Tagarg, dialectal variants (Aftari) tirek, (Tabari) terik, (Sangesari) tirak, Kurd. terze, Mid.Pers. tagarg "hail," probably from Proto-Iranian *tigraka- literally "fast (rain)," from *tigri- "sharp, fast, arrow," cf. Mid.Pers. tigr "arrow" (Mod.Pers. tir "arrow; bullet"); O.Pers. tigra- "pointed;" Av. tiγra- "pointed;" Gk. tigris "tiger," literally "fast (animal)," probably loan from Iranian; Tigris (river) "fast (river)," from Iranian. Alternatively, from Proto-Iranian *pati-garj-, from *garj- "to thunder, roar."
mu (#), gis (#), gisu (#)
Fr.: cheveux, chevelure
1) Any of the numerous fine filaments growing from the skin of humans or animals.
M.E. heer; O.E. hær; cf. O.H.G. har, Du. haar, Ger. Haar "hair;" PIE base *kaisaro- "hair," from *ker(s)- "to bristle;" cf. Skt. kesara- "hair, mane (of a horse or lion)."
Mu(y) "hair;" Mid.Pers. môy "hair."
1) In a cathode-ray tube, the glow surrounding a bright spot that
appears on the fluorescent screen as the result of the screen's light
being reflected by the front and rear surfaces of the tube's
Halation, from hal(o), → halo + -ation a combination of -ate and -ion, used to form nouns from stems in -ate.
Hâlegiri, from hâlé, → halo + giri, verbal noun of gereftan "to take, seize" (Mid.Pers. griftan, Av./O.Pers. grab- "to take, seize," cf. Skt. grah-, grabh- "to seize, take," graha "seizing, holding, perceiving," M.L.G. grabben "to grab," from P.Gmc. *grab, E. grab "to take or grasp suddenly;" PIE base *ghrebh- "to seize").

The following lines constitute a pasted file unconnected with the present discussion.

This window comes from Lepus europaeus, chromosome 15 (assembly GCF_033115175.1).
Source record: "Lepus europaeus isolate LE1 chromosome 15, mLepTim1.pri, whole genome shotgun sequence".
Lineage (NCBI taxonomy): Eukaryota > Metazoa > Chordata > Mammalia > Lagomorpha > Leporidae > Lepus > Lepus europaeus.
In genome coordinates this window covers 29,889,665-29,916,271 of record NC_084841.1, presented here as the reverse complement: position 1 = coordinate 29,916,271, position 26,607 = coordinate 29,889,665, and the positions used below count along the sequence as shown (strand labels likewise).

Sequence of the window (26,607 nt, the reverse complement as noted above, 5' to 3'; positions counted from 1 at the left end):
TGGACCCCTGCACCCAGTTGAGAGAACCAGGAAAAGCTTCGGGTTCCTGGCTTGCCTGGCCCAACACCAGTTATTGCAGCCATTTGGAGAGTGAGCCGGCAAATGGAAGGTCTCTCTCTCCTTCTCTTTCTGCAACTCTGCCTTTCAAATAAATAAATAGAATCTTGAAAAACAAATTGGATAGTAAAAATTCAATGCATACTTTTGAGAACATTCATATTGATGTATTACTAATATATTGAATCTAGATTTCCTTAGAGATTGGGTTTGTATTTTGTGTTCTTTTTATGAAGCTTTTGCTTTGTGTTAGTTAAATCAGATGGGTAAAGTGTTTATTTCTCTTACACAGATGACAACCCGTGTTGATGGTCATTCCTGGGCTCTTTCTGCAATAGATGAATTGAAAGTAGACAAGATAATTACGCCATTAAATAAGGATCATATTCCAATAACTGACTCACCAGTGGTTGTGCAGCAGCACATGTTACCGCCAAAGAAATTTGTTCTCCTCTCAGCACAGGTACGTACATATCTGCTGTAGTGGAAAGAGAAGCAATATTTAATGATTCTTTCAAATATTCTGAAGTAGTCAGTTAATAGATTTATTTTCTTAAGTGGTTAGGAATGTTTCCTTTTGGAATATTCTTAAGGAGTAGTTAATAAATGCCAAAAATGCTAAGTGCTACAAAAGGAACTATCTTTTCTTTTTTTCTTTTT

Fr.: loi de Hale
Named after George Ellery Hale (1868-1938), American astronomer; → law.
Fr.: moitié, mi-, demi-
One of two equal or approximately equal parts of a divisible whole.
M.E., from O.E. h(e)alf "side, part," from P.Gmc. *khalbas "something divided" (cf. M.Du. half, Ger. halb, Goth. halbs "half").
Nim, nimé "half," from Mid.Pers. nêm, nêmag "half;" Av. naēma- "half;" cf. Skt.. néma- "half."
nimé mâh (#)
The moon when, at either quadrature, half its disk is illuminated.
half-power beamwidth (HPBW)
pahnâ-ye tâbé dar nim-tavân
Fr.: largeur à mi-hauteur
The angle between extreme points of the main lobe of an antenna pattern where the sensitivity of the antenna is half the value at the center of the lobe. This is the nominal resolving power of the antenna system.
half-value layer (HVL)